National Football League team owners in January gave their blessing to plans to return the Rams to Los Angeles after a 20-year hiatus in St. Louis. The City of Champions Revitalization Initiative, as it is being called, is replacing Inglewood’s dated Hollywood Park racetrack with a sports-oriented, mixed-use development expected to create an immediate financial boon for the area.
According to Moody’s Analytics, Inglewood’s new sports and entertainment district is expected to generate nearly $1 billion in tourist traffic for the city annually, pump $3.8 billion per year into the local economy, and add $18.7 million to $28 million yearly to the city’s general fund, Inglewood Mayor James T. Butts tells Urban Land. The project will also provide 40,000 union-wage construction jobs over the next seven to ten years and a projected 3,300 permanent jobs at buildout, he says.
The City of Champion’s development is being funded entirely by Rams owner Stan Kroenke with no public funding assistance, Butts and other sources confirm. According to Forbes magazine, Kroenke, with a personal worth of $7.3 billion, made his fortune as a real estate developer; he also is married to Walmart heiress Ann Walton Kroenke.
Redevelopment of Inglewood’s downtown core was already underway when the joint venture of Kroenke and San Francisco–based Stockbridge Capital announced plans for the new NFL stadium and mixed-use development. However, this development “will continue to fuel interest in developing projects in Inglewood,” Butts says.
The environmental impact review process has been completed on the 300-acre (121 ha) City of Champions site, and it is fully entitled. Infrastructure improvements, widening of streets, and rough grading to prepare for construction are now under way, according to Gerard McCallum II, project manager for Wilson-Meany, the San Francisco–based development manager. Before getting to this point, more than 250 community meetings were held over the past ten years to collect local input on the project, he says.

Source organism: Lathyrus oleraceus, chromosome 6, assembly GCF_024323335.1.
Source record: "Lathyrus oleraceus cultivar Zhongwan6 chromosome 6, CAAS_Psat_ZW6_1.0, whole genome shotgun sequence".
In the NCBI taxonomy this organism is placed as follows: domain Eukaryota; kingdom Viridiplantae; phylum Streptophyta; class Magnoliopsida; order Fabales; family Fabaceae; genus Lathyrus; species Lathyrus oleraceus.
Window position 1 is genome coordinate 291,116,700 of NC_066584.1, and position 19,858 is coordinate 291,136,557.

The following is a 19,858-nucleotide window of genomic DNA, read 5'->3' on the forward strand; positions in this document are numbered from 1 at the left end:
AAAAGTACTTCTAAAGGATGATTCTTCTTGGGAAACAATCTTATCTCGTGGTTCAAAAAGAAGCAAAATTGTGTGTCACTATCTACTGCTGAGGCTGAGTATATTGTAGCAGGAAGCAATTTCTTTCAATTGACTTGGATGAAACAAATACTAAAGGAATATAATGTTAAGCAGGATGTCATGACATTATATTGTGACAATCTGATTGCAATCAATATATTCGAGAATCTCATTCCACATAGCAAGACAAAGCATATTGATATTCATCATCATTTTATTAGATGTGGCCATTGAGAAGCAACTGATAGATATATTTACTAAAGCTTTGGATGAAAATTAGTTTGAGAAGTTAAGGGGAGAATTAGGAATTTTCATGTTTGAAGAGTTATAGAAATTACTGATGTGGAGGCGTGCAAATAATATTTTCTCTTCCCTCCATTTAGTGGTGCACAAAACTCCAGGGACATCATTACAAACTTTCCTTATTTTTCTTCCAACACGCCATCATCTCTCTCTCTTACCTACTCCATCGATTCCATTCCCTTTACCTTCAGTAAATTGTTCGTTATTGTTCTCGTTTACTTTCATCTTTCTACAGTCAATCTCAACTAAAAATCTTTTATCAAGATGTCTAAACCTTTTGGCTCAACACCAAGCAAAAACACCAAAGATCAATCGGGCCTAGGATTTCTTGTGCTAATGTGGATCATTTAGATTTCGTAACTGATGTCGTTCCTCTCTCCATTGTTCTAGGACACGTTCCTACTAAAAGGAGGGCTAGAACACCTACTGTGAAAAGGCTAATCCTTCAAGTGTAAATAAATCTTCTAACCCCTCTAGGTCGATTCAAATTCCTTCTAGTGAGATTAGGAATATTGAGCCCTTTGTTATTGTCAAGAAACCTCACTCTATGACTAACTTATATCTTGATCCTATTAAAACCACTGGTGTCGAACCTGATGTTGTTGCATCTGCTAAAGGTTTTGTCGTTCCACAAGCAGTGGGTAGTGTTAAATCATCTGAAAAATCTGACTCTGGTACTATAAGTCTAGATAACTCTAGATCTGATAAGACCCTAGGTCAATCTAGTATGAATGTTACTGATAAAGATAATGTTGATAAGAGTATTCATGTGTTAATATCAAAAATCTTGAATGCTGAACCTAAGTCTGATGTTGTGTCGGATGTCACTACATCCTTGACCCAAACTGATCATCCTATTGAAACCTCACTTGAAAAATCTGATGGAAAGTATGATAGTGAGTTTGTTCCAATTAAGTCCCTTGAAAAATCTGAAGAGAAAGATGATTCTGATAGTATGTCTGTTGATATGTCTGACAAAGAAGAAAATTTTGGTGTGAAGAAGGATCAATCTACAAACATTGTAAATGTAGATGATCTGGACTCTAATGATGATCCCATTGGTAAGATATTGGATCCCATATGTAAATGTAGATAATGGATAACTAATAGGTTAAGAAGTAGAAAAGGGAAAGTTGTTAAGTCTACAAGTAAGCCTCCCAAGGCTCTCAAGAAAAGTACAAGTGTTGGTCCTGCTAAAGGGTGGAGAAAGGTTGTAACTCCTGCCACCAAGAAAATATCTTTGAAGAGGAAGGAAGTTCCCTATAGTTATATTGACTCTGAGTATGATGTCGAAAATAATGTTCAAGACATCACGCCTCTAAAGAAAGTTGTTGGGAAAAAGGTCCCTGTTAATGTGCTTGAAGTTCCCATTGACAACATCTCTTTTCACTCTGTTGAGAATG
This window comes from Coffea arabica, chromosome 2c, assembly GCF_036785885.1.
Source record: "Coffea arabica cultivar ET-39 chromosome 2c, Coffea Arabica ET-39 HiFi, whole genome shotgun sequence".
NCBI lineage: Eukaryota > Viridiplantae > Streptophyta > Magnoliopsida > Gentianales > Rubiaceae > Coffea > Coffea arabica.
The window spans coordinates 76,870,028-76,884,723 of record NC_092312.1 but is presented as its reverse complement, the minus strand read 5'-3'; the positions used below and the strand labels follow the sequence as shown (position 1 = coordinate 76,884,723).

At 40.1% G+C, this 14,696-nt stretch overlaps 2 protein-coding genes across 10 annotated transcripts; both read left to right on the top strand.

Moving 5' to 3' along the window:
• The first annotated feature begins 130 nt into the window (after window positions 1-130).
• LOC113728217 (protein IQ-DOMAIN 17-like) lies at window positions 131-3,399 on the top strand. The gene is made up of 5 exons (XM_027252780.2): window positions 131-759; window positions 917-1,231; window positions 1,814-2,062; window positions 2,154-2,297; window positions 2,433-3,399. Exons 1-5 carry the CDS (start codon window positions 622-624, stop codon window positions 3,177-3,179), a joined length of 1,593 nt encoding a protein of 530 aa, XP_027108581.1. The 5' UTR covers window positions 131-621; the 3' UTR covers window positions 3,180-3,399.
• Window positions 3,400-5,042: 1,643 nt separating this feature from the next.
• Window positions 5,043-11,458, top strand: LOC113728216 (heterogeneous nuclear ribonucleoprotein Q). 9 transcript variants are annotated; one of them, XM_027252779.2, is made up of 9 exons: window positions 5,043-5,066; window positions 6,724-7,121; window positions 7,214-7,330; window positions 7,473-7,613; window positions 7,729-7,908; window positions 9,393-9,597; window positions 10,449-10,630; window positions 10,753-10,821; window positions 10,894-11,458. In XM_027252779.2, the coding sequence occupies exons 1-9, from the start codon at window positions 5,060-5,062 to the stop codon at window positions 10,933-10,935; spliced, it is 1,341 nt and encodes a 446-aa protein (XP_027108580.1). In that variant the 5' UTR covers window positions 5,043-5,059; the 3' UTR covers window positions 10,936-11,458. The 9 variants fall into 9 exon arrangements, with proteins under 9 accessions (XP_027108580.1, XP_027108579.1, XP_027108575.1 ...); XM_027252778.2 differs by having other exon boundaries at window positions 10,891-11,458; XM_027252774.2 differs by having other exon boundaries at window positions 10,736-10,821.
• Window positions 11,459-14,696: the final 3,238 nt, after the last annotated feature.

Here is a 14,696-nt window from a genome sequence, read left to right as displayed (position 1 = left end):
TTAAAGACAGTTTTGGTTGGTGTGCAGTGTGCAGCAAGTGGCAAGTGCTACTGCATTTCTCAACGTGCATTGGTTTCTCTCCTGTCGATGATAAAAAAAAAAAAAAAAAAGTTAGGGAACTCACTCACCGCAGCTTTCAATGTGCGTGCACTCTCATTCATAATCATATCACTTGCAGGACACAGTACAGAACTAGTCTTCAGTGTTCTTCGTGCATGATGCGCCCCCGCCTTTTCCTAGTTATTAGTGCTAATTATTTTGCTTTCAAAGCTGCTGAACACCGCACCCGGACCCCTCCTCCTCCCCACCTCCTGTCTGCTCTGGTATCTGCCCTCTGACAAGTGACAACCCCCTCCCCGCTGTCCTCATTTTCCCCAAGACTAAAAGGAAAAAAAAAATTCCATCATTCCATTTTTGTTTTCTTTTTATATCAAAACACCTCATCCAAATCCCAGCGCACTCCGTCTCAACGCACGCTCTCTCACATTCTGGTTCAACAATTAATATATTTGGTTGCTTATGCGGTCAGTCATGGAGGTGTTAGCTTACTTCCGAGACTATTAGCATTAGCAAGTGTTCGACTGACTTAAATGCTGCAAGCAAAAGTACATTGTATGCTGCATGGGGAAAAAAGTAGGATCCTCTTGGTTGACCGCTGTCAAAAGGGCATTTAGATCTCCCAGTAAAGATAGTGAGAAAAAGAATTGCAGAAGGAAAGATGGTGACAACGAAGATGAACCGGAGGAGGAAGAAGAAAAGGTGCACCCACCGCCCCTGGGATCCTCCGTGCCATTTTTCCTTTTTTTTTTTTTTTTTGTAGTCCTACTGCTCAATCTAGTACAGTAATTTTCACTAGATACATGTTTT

In addition to the stadium complex, the development is entitled for 890,000 square feet (83,000 sq m) of retail space, which will include 575,000 square feet (53,000 sq m) of lifestyle retail amenities, plus 780,000 square feet (72,000 sq m) of office space, a 300-room hotel, and 2,500 residential units.
The project will also have 25 acres (10 ha) of parkland, including a ten-acre (4 ha) central park, open fields, tot lots, a dog park, and CrossFit stations; pedestrian trails and bike paths will link the community’s components and the surrounding neighborhood. In addition, four acres (1.6 ha) have been set aside for civic uses, which may include facilities for after-school programs and other community activities.
Historically, Inglewood has been bypassed by retail development, Wilson Meany partner Chris Meany says. However, “Inglewood is a spectacular location, just six miles [9.7 km] from beach cities and the Silicon Beach tech corridor—an area that’s seeing the biggest residential appreciations in the region,” he says. “About 845,000 people live within five miles [8 km] of the Hollywood Park site, including tech professionals and affluent families.”
Designed by the Dallas-based architecture firm HKS, the 3 million-square-foot (279,000 sq m) stadium complex will cost an estimated $2.5 billion, making it the most expensive sports venue in the world, CNN reports. It will include a 70,000-seat football stadium and a 6,000-seat performing arts venue, with Champions Plaza, a 2.5-acre (1 h) event space, located between the two facilities—all under one roof.
Both the stadium and performing arts/concert facility are scalable to become smaller venues. “The idea is to provide sports and entertainment venues to keep the action going year-round,” says McCallum. HKS principal Mark Williams, who envisions nontraditional events taking place in the stadium such as awards shows, says the facilities will be able to adapt to different sized crowds, adjusting to one-half or one-quarter capacity.
The futuristic, light-metallic, wave-shaped structure that makes up the stadium complex will have a total height of 275 feet (84 m), but will be set 100 feet (30 m) into the ground, so only 175 feet (53 m) will be above grade, McCallum says. The sail-shaped roof’s two-acre (0.8 ha) overhang will extend over Champions Plaza and be covered with ethylene tetrafluoroethylene (ETFE) film, a transparent material strong enough to support a car.